Welcome, Carlizzle!

You sure are in a tough spot. Have you explained to your wife that you need to find something that keeps your brain awake? What does she say? Does she have any suggestions as far as activities that would work for you to keep you stimulated? It's hard having a new baby and I can understand how your wife might resent the fact that she's stuck at home while you go off, but I obviously understand your need to do it. The good thing about it is that usually babies like colors and movement so maybe you could go somewhere a little more stimulating for you (would the zoo be interesting for you at all?) or to a ballgame (if you're interested in that sort of thing). What sort of things did you two do before the baby? It sounds like you're pretty staightforward in the way you explained it here as far as slow activities putting you to sleep-does your wife understand that or is she having a hard time with that part? I've had experience working third shift in the past and it can really be brutal, I can't imagine having to bounce back and forth between the two. Has this always been your schedule or is this a new thing? Sorry for all the questions, just trying to get a handle on the situation Posted Image There's a whole section on here devoted just to families and friends of PWN-do you think she might be willing to take a look and get an idea of what you're dealing with?

Amazingracie28

#3 carlizzle

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Posted 16 March 2010 - 09:16 AM

I think that it may be along the lines of her not understanding how it feels to have N. It seems a lot of people just think 'so what, you're tired...'. But, we all know it's not that simple. She has no suggestions because she thinks that that since I'm the tired one, I should come up with a solution. Usually I respond with 'I have a solution that keeps me awake, but YOU don't like it so YOU should come up with the solution' (knowing full well that it's a ridiculous circular argument). And it's not so much like we need things to do for like a day out, but just daily activities. Interestingly enough, we did go to the zoo about a week and a half ago and that was pretty fun :) I mainly just don't think she realizes how much effort is really put into trying to live a normal life as much as possible when you feel like this. And I;ve talked to her about this and she tried to be supportive, but I don't think she gets it well enough yet. I did tell her about the NN site and maybe she would understand me better if she read about it from different points of view, but I don't think she's gotten around to it yet (busy week). And to make sure I'm answering all the questions: I've been on this rotating shift schedule for about 18 months (was in the navy for 6 years before that with a far more ridiculous work load), dx'd w/ N about 4 months ago. Thanks alot for the input and if you come up with anything else, feel free to let me know!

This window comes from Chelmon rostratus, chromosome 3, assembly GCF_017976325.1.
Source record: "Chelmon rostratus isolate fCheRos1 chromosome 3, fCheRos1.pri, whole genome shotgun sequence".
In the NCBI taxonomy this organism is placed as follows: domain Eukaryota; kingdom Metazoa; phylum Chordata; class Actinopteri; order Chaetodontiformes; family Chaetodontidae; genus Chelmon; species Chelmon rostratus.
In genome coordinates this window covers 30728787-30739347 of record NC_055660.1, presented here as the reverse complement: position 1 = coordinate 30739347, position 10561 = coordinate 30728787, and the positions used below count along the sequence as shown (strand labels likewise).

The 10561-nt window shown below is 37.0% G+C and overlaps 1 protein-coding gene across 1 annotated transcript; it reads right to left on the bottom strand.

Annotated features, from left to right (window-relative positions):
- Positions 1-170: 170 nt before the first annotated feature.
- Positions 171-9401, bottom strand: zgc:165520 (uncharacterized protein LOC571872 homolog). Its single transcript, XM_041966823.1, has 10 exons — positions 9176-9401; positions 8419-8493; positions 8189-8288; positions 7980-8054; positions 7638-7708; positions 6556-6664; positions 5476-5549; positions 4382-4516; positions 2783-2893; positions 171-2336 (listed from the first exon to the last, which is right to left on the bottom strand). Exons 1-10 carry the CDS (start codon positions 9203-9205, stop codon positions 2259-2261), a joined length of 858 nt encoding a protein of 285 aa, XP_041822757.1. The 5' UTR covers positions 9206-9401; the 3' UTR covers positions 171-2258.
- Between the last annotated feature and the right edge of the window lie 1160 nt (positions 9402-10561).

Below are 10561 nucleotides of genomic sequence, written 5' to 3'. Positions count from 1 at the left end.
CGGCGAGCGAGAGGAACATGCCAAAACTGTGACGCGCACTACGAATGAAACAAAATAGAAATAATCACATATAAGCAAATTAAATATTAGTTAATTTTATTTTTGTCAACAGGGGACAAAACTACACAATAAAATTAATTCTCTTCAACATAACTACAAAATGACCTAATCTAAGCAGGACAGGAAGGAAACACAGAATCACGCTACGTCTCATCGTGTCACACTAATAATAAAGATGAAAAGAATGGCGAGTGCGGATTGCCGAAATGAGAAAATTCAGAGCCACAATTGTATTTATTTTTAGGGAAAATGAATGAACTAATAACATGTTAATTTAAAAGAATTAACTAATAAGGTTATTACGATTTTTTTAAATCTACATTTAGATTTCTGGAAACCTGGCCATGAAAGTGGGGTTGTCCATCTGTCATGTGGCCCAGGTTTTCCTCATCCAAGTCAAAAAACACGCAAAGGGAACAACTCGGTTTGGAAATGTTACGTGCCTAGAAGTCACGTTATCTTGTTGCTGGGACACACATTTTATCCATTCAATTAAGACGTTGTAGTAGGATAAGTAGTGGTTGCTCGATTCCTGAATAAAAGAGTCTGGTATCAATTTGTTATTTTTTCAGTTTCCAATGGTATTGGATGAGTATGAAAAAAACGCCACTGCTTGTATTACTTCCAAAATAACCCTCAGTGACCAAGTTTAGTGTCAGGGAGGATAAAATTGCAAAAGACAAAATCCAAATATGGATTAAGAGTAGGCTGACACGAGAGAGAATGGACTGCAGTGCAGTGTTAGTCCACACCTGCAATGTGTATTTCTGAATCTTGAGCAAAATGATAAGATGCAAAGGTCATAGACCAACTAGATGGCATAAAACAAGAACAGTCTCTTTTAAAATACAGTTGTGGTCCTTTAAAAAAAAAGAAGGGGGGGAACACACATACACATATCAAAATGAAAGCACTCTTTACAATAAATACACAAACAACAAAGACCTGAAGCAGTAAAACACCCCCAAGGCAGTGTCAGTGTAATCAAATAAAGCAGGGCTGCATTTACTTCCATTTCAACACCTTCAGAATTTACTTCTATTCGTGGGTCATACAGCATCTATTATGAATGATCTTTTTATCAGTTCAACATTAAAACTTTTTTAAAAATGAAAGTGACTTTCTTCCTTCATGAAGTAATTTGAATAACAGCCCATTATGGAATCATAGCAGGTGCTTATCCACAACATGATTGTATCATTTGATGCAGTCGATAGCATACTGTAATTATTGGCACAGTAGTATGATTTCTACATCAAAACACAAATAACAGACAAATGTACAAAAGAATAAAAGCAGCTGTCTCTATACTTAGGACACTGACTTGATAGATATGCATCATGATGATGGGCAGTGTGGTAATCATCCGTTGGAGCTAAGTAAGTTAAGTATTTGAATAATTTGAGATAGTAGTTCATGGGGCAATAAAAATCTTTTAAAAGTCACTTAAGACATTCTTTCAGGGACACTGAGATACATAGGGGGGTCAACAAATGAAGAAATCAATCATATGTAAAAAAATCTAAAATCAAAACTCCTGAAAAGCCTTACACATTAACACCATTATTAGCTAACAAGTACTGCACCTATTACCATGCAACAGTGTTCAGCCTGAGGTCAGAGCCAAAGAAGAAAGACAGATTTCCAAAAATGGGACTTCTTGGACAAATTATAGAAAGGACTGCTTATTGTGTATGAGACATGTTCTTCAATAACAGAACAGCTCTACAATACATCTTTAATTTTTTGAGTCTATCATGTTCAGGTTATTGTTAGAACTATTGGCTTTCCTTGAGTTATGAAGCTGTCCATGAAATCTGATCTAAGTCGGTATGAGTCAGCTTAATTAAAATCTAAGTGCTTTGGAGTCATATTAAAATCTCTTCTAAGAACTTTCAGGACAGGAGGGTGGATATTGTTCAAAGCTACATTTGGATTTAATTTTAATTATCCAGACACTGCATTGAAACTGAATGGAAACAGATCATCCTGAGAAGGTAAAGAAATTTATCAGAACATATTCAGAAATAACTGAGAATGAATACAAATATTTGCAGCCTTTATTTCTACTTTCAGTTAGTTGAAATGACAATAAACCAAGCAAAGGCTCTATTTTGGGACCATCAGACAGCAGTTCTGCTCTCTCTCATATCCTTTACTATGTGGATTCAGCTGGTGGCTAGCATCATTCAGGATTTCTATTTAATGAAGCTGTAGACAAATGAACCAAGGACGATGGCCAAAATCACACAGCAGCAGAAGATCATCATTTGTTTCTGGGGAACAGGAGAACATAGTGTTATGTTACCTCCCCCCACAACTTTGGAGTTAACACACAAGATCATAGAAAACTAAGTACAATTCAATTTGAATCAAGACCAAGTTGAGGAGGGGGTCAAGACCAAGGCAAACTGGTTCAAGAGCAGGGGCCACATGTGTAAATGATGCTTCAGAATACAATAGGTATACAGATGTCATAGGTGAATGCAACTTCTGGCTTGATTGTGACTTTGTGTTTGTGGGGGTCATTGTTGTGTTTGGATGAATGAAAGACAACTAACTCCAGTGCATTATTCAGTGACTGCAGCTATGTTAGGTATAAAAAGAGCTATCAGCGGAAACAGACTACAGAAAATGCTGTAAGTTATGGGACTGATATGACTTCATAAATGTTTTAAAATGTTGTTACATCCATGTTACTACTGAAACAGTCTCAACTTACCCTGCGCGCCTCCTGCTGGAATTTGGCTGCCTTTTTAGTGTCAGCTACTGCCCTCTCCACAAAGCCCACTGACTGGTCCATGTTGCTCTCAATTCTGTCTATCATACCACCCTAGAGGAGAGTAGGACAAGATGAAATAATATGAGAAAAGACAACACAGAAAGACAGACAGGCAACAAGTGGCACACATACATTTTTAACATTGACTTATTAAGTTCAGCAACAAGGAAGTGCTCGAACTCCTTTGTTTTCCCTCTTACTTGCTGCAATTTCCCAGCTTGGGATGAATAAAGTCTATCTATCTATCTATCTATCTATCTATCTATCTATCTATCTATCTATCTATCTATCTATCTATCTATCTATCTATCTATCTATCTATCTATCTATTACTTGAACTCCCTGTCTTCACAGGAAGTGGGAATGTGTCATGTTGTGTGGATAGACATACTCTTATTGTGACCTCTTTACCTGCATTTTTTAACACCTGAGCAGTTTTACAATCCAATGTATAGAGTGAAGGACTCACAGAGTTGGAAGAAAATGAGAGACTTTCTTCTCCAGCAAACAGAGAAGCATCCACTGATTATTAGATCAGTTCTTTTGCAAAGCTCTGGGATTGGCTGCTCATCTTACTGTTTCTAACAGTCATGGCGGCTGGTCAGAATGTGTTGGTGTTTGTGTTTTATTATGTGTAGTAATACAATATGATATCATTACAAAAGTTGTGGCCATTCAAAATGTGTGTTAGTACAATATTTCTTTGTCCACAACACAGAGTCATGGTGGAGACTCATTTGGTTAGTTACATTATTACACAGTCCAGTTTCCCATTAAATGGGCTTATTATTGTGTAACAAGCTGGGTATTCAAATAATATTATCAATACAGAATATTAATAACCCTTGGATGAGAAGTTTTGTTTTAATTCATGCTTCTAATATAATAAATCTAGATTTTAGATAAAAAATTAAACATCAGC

#4 eww

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Posted 19 March 2010 - 08:59 PM

It's not exactly what you're looking for but have you tried to coordinate your slower activities? I mean for example you play videogames in the livingroom while she does something similar that she likes (reads, goes on the computer, listens to music, etc) in the livingroom with you? I know it's not "doing something together" but sometimes just sitting together and sharing that physical space helps reconnect the emotional space. Just an idea.

Or one of you (her) could read out loud to the other (you) while that person plays with the baby and listens to the story? I've tried playing music and having "dancing time" while household chores are being done together like sweeping, mopping, doing dishes or making dinner.

I hope those ideas help you figure out something that will work for your particular situation.